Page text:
Mission and vision

The Atlantikwall Europe (AWE) project strives for the first time in European post-war history, to link museums, places of remembrance and all interested parties, preserving memory and implicating future generations, especially the young, in the common European heritage of the World War II Atlantic Wall in Belgium, Denmark, France, Germany, the Netherlands, Norway, Russia and the United Kingdom (Channel Islands), showing to all generations its significance for Europe’s future.

Atlantikwall Europe seeks, through an integrated and multidisciplinary approach to enhance diversity and dialogue through access to this heritage, and to foster a sense of identity based on European values and collective memory and mutual understanding between people.

The project wishes to involve all interested stakeholders in a European community building cooperation network, through which research, events, education and culture, publications, training, funding alternatives, defense of common interests and linkage to fortification and other partners can efficiently be sought and developed together on a European scale.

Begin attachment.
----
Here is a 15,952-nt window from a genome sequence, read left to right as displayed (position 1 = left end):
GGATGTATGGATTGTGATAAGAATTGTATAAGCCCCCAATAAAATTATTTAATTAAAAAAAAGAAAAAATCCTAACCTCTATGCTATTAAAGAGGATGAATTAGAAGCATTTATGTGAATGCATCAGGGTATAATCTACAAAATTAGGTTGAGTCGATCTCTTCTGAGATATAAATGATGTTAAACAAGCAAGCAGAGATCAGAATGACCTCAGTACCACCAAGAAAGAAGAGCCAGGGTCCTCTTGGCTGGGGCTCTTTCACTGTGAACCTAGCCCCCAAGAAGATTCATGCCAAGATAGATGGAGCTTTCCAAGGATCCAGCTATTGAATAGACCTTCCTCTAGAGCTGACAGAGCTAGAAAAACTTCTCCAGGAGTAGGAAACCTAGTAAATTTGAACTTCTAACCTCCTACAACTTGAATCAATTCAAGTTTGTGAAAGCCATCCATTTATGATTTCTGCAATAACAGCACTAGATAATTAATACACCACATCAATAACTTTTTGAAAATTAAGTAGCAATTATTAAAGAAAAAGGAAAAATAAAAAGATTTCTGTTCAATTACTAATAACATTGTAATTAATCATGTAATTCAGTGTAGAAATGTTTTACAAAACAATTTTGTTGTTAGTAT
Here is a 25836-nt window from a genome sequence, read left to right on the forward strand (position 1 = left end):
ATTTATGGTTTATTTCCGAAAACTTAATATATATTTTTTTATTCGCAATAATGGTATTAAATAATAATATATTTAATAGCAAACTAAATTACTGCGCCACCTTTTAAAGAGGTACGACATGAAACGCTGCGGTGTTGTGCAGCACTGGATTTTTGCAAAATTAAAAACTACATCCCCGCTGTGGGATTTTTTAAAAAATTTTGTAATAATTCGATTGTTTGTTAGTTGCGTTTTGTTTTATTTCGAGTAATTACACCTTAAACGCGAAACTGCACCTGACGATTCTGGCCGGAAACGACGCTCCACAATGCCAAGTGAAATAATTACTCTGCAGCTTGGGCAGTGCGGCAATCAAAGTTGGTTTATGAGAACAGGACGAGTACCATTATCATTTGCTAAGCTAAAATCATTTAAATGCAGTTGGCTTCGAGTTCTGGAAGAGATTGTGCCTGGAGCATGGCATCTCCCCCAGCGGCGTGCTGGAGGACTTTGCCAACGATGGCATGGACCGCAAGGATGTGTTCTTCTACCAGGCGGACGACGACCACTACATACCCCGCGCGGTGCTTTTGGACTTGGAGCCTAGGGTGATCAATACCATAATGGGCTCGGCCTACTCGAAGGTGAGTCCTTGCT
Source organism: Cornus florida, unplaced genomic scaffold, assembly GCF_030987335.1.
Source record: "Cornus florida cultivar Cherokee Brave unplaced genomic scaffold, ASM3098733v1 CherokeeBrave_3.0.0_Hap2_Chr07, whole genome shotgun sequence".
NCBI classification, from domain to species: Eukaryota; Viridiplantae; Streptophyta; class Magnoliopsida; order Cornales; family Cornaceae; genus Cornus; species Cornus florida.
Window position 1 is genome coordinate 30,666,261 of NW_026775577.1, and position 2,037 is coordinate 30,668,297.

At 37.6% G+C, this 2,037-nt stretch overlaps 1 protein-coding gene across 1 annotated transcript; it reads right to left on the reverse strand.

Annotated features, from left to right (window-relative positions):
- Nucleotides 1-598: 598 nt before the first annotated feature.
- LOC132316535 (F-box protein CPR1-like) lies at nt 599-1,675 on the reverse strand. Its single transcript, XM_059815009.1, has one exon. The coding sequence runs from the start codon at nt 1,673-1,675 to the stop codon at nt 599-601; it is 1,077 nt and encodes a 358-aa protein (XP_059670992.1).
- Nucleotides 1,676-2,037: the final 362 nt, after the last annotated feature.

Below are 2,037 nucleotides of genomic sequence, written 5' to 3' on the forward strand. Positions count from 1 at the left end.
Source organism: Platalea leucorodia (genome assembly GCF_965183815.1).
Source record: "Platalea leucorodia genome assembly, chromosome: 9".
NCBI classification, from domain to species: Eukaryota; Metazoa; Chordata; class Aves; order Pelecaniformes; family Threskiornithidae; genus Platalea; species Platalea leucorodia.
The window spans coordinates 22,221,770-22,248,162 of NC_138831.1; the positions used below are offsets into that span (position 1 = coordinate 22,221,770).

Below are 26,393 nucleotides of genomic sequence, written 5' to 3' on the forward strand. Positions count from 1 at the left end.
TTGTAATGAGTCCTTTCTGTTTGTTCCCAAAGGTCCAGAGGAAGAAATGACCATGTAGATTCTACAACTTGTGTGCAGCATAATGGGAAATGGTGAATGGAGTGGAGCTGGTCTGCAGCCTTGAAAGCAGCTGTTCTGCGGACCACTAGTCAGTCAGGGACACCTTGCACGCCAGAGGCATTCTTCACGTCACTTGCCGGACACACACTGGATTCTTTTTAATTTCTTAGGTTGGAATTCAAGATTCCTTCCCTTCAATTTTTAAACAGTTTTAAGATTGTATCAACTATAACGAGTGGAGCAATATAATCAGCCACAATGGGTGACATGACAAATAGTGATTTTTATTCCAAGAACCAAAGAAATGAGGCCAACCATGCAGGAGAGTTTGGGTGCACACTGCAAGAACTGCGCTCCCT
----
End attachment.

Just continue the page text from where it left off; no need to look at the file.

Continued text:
Atlantikwall Europe wants to work on a structure by which the common European heritage that is the historic Atlantic Wall construction -through its remains in many European countries, regions and cities - can serve as a witness of the need of human rights and democracy in Europe and the world. WWII heritage as part of European identity counts.


For decades still, the historic Atlantikwall, together with the protected sites of concentration camps and battlefields, will remain a highly visible, physical remnant of the horror of World War II and the German occupation of Western Europe. On D-Day, 6 June 1944, the Allies in Normandy broke through this German defence line. What was named in German the ‘Atlantikwall‘ was built between 1942 and 1945 along the Atlantic coast to prevent an allied invasion. The allied success in breaching the Atlantikwall is still a symbol that no wall can keep at bay the spirit of freedom. 

The citizens of Europe must never forget that from a Europe of oppression and exclusion we evolved towards a European Union of inclusion and freedom. The Atlantikwall should therefore be a place of remembrance, linking the past with present-day European values. Thanks to its location along the West-European coast in much visited areas, and thanks to its sturdiness, visibility and tangibility it will be a place for present and future generations to commemorate, reflect about our common European values and will continue to mark the need, today more than ever, for a strong, united, democratic and inclusive Europe of people and ideas.